• Incentive options for retirement.

• Buy Out options of $140,000 to UAW-Delphi workers with 10 years or more seniority and $70,000 for those with fewer than 10 years.

• Transfer rights back to GM for UAW-Delphi workers hired after Oct. 18, 1999, and before Oct. 8, 2005.

The wage gains and contract protections, said UAW Vice President Cal Rapson, were made possible because workers came together to beat back extreme demands from a company that used a mechanical bankruptcy filing to inflict pain on workers, families and communities.

“We’re proud of the persistent and visible opposition to Delphi’s actions by UAW members at Delphi locations across the country,” said Rapson, who directs the union’s GM Department, which also oversees Delphi.

Honorable Mentions

Eight UAW members who entered the 2007-2008 Artists at Work competition received honorable mentions.

Honorable Mentions

Mike Workman – pen and ink
Assembler, Indiana Transmission I, UAW Local 685, Kokomo, Ind.

April Shipp – textile
Stockroom coordinator, Chrysler Technology Center, UAW Local 412, Warren, Mich.

John Cruz - photography
Team member, Global Engine
Manufacturing Alliance, UAW Local 723, Monroe, Mich.

Norman (Monte) Landis – image transfer and hand-colored assemblage
Inventory controller, St. Louis North Assembly, UAW Local 136, St. Louis, Mo.

Kenneth A. Borkin – photography
Photographer, Chrysler Technology Center, UAW Local 412, Warren, Mich.

Robert W. Rawlings – stainless steel sculpture
Millwright, Chrysler Technology Center, UAW Local 412, Warren, Mich.

Elizabeth V. Jordan – pencil/graphite drawing
(Invited artist and first-place winner in 2005-2006 competition), Welder, Toledo Machining, UAW Local 1435, Perrysburg, Ohio

Christina Haylett – pastel on sand paper
Process engineer, Chrysler Technology Center, UAW Local 212, Sterling Heights, Mich.


Conjure up that inspiration

2nd place: Terence Malosh

Eye of the Chicken

The chicken was at the right place at the right time. So was UAW member Terence Malosh.

Thanks to the good timing, great lighting and an eye-catching stance, Malosh created a third-place winning photograph in the Artists at Work competition.

Malosh is a member of UAW Local 12 and a production operator at Toledo (Ohio) North Assembly. He used a Canon EOS 20D digital camera to snap “Eye of the Chicken” while visiting his brother-in-law in southern Ohio.

No one knows what the chicken thinks, but Malosh is delighted.
“I just like taking pictures of things that most people don’t really get a close-up of,” said Malosh. “Sometimes if I’m shooting a landscape, I’ll wait hours until the sun is right or the colors in the sky are just right. I just love doing that,” he said.

Malosh, who has six other photographs in the exhibit, said he shot the photo while standing about 20 feet from the bird.

His interest in photography began when he was a youngster. “My mom took a lot of pictures of us kids, and that influenced me,” said Malosh.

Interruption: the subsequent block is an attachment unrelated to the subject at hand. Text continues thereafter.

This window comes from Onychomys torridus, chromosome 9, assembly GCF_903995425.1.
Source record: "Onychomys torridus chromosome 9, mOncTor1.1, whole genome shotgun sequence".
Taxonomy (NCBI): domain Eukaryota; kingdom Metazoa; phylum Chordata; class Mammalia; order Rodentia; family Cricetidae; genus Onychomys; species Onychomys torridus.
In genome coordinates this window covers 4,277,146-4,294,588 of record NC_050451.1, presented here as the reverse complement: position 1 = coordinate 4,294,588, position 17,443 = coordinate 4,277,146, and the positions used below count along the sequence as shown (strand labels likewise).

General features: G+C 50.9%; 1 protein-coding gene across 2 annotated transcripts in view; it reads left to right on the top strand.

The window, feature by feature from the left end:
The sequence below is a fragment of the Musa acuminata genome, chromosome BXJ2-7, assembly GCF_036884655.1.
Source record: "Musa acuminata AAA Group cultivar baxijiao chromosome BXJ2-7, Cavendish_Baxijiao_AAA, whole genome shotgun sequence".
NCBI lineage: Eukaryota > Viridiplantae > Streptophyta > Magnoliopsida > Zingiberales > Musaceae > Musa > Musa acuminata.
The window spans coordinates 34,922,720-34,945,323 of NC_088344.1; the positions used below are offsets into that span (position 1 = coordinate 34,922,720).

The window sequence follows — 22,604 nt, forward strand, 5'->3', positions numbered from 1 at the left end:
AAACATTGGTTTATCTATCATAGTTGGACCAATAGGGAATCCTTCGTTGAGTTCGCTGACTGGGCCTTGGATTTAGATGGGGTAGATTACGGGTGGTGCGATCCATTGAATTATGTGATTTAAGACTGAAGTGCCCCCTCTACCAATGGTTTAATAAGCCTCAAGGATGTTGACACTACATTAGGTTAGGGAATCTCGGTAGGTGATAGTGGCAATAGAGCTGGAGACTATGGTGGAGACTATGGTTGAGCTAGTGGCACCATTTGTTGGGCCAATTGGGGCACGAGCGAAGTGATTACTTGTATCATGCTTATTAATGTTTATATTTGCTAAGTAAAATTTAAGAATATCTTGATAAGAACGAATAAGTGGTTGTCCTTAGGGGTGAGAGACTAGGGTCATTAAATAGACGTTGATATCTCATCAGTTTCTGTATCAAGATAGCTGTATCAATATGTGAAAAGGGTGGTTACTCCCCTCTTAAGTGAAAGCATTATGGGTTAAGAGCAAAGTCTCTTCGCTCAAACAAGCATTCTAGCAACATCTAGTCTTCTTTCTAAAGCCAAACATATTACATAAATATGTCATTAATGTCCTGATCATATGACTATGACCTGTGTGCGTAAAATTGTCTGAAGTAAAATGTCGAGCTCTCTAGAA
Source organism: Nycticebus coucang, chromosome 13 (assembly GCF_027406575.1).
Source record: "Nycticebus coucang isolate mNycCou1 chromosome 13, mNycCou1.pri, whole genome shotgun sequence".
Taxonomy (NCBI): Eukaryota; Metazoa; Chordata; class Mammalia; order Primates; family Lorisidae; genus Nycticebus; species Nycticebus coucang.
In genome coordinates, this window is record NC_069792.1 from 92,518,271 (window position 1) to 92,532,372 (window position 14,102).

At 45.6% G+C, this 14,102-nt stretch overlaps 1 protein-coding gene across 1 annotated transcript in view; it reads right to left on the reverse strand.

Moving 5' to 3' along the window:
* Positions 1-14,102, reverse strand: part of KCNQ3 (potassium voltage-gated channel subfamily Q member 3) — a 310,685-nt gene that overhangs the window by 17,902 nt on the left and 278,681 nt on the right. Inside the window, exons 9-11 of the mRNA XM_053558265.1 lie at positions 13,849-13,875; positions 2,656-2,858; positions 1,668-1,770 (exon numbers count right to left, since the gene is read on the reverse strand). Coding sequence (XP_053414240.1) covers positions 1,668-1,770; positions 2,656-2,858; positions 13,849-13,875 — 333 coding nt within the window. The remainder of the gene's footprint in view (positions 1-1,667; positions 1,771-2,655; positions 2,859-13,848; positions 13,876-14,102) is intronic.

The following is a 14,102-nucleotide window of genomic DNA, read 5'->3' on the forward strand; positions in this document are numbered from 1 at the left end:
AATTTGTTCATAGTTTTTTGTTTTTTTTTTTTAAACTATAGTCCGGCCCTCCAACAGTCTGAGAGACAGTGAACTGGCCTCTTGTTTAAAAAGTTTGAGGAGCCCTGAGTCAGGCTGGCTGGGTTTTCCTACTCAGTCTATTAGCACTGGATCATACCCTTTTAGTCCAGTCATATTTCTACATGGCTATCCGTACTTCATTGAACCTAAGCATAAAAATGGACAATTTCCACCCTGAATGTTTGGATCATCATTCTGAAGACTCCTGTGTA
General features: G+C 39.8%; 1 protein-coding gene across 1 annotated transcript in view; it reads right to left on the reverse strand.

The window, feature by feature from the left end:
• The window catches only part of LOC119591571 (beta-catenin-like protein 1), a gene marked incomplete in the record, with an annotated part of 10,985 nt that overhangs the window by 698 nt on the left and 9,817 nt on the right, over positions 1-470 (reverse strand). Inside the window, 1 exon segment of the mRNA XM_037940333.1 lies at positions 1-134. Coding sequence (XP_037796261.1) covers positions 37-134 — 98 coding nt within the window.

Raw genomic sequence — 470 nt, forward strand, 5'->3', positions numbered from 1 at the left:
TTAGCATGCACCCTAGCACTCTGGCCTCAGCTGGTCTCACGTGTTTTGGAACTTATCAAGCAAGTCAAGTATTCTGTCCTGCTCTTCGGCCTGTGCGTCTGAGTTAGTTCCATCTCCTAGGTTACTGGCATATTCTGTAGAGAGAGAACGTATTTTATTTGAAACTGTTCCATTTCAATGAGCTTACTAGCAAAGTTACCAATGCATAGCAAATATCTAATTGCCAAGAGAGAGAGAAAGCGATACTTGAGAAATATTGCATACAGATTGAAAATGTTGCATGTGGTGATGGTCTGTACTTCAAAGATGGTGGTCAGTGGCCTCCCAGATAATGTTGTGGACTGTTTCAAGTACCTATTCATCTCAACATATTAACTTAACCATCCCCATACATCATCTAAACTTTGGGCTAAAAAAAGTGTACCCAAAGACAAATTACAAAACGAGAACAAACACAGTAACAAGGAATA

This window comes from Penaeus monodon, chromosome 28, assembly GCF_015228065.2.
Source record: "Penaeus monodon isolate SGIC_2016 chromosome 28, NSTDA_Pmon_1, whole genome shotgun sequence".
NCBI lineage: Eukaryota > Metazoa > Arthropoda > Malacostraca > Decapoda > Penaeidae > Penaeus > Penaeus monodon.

Since then, his work has been displayed at the Toledo Museum of Art and other exhibits in the area.

Malosh, who has entered the Artists at Work competition several times, said he was first encouraged by a co-worker. Now, he too encourages others to “conjure up that inspiration deep inside,” Malosh said. “It only costs your time.”


Painting brings 'sense of joy'

First place: Christina Haylett

Christina Haylett Photographs of artists and artwork 
by<br />R.H. Hensleigh
Christina Haylett Photographs of artists and artwork by
R.H. Hensleigh

Her co-workers don’t know it, but Christina Haylett started as a crayon junkie and progressed to pen, pencil, paint brush or just about anything she could find.

What they know now is that Haylett, a UAW Local 212 member, impressed the Artists at Work judges and walked away with top honors for her “Courtney Sleeping,” a pastel on paper.

“As a child, I loved playing with crayons,” said Haylett, who holds a bachelor’s degree in fine arts from the College of Creative Studies in Detroit. “Art is something I was always pretty good at and something I have always enjoyed,” she said.

Haylett is a process engineer at the Chrysler Technology Center.
Her winning work warmly captures an artist’s model napping.
“It was a challenge to draw her and capture her essence. When I draw a person, I really think about them,” she said.

Also known for her landscapes, Haylett entered three other pieces in this year’s Artists at Work Exhibition and also won an honorable mention.

“Art is a part of me that’s not always seen at work. The artistic process gives me a sense of joy and accomplishment I cannot duplicate anywhere else. If someone else likes what I do, that is a bonus,” Haylett said.

Often, she said, she will encourage others to do pursue their creativity.
Sometimes people will tell me that they can’t even draw a straight line, Haylett said. “I tell them, desire is 90 percent of the battle.”